HARRISBURG, Pa. — U.S. Customs and Border Protection officers seized a shipment of 55 counterfeit PlayStation 4 wireless controllers Monday, the agency announced.
The shipment arrived in Harrisburg from Hong Kong on May 11, the CBP said. Officers suspected the shipment to be counterfeit after noting all the controllers had the same serial number. The officers then seized the controllers after the trademark holder confirmed they were counterfeit, according to the CBP.
Had the been real, the DualShock 4 controllers would have sold for more than $3,000, the CBP said. The shipment was destined for Lancaster County, according to the CBP.
Counterfeit gaming controllers are usually constructed of inferior parts, such as circuit boards, processors, joysticks and buttons, speakers and plastic bodies, and tend to break quickly and easily, the CBP said.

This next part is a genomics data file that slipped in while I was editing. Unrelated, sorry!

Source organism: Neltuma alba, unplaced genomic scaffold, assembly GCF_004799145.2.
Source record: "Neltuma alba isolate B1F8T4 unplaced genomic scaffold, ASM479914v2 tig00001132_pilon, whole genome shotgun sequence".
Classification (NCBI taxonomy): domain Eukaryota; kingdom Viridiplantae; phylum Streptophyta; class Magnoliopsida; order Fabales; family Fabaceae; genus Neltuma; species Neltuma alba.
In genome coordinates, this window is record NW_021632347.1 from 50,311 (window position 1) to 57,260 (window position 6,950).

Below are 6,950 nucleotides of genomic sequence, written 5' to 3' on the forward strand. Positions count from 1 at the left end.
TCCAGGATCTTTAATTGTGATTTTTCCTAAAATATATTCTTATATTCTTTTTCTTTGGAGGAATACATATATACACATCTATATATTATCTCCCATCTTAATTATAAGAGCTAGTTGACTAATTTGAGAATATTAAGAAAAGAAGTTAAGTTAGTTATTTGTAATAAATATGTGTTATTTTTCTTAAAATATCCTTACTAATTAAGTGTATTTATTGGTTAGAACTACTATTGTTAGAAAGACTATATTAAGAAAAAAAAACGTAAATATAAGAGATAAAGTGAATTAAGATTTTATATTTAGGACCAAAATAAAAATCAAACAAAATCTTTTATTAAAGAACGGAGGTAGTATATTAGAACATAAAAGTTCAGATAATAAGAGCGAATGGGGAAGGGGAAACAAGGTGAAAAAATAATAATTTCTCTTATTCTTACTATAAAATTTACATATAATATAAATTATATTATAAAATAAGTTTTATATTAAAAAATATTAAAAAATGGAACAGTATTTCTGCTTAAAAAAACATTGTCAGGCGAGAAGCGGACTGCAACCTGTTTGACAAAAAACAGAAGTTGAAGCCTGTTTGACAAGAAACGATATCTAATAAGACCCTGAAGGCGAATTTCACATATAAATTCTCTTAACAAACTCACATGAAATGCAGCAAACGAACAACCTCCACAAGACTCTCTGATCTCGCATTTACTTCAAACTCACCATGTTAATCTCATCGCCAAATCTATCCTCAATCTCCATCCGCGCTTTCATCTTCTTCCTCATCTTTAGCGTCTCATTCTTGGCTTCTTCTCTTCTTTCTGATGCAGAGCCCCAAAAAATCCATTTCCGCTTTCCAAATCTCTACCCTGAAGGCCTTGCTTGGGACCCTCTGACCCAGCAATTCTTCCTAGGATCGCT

“Counterfeit and pirated goods threatens the competitiveness of American businesses, and may potentially harm American consumers,” said Michelle Stover, CBP’s Port Director for the Port of Harrisburg, in a press release announcing the seizure. “Enforcing intellectual property rights remains an international trade priority for Customs and Border Protection, and we will continue to seize counterfeit products when we encounter them at our ports of entry.”
Harrisburg CBP officers have been busy with counterfeit consumer goods recently. Last Wednesday, the agency said, officers seized more than 86,000 counterfeit Pokémon action figures and more than 1,200 counterfeit Linhua Qingwen tablets, an unapproved medicine whose alleged effectiveness at treating COVID-19 is unknown.